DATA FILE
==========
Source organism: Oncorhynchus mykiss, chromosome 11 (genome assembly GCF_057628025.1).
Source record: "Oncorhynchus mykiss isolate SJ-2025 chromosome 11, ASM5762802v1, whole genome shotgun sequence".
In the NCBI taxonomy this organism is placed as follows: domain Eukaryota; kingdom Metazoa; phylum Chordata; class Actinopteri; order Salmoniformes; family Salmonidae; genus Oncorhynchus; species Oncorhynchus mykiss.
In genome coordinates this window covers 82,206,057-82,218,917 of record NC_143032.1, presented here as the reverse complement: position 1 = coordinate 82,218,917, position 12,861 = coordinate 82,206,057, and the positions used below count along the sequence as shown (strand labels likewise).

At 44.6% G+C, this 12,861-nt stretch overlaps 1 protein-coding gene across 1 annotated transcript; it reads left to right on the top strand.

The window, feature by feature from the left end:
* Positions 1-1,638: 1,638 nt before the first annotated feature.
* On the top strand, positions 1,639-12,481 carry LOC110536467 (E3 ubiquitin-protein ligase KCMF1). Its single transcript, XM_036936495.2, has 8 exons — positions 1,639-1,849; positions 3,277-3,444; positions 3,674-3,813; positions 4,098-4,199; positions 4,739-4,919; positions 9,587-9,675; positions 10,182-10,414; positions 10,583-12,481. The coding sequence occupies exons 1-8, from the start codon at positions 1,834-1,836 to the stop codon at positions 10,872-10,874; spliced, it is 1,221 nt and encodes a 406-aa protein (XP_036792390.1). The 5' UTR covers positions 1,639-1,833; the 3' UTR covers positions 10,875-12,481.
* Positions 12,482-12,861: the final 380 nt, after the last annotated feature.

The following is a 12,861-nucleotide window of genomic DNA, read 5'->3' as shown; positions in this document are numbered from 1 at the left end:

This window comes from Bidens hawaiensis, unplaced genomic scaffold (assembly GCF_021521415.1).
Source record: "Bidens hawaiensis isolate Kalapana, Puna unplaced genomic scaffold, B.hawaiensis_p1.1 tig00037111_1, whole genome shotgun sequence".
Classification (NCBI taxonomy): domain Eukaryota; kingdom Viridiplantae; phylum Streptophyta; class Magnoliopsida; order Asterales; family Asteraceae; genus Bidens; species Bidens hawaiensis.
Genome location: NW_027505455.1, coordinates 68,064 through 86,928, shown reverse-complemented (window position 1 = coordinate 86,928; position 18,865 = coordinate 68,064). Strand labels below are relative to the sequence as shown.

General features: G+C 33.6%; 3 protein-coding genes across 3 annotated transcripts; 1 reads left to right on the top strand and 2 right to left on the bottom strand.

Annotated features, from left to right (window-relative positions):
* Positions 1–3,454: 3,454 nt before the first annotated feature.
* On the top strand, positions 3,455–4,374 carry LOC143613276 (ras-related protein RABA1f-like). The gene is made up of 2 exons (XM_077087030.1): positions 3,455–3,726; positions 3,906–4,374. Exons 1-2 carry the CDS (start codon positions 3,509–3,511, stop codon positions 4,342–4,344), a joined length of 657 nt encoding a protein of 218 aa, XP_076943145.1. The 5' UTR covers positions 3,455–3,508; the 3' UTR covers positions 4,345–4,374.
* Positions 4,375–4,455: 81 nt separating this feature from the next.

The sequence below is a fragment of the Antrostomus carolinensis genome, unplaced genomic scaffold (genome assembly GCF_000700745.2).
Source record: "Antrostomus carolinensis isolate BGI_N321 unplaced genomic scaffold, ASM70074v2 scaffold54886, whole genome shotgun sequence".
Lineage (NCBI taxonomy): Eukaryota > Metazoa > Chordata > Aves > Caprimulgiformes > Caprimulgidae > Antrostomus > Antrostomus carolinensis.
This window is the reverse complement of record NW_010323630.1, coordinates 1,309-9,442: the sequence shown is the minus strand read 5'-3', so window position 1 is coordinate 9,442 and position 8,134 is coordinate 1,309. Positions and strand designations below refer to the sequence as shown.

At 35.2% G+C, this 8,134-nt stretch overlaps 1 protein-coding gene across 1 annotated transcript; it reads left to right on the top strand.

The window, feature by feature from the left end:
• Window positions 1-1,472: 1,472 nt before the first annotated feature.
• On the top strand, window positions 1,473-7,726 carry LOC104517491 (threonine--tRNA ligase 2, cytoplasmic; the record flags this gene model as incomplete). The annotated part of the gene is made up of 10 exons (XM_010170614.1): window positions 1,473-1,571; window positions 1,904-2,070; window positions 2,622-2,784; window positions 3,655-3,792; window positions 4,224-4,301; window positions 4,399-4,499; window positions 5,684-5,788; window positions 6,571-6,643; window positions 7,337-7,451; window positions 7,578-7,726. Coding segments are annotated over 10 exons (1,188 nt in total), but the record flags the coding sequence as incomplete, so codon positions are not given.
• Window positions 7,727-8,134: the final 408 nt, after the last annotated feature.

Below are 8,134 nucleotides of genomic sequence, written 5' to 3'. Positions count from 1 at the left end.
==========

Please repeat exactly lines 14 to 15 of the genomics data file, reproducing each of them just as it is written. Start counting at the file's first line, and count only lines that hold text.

Genome location: NW_027505455.1, coordinates 68,064 through 86,928, shown reverse-complemented (window position 1 = coordinate 86,928; position 18,865 = coordinate 68,064). Strand labels below are relative to the sequence as shown.

General features: G+C 33.6%; 3 protein-coding genes across 3 annotated transcripts; 1 reads left to right on the top strand and 2 right to left on the bottom strand.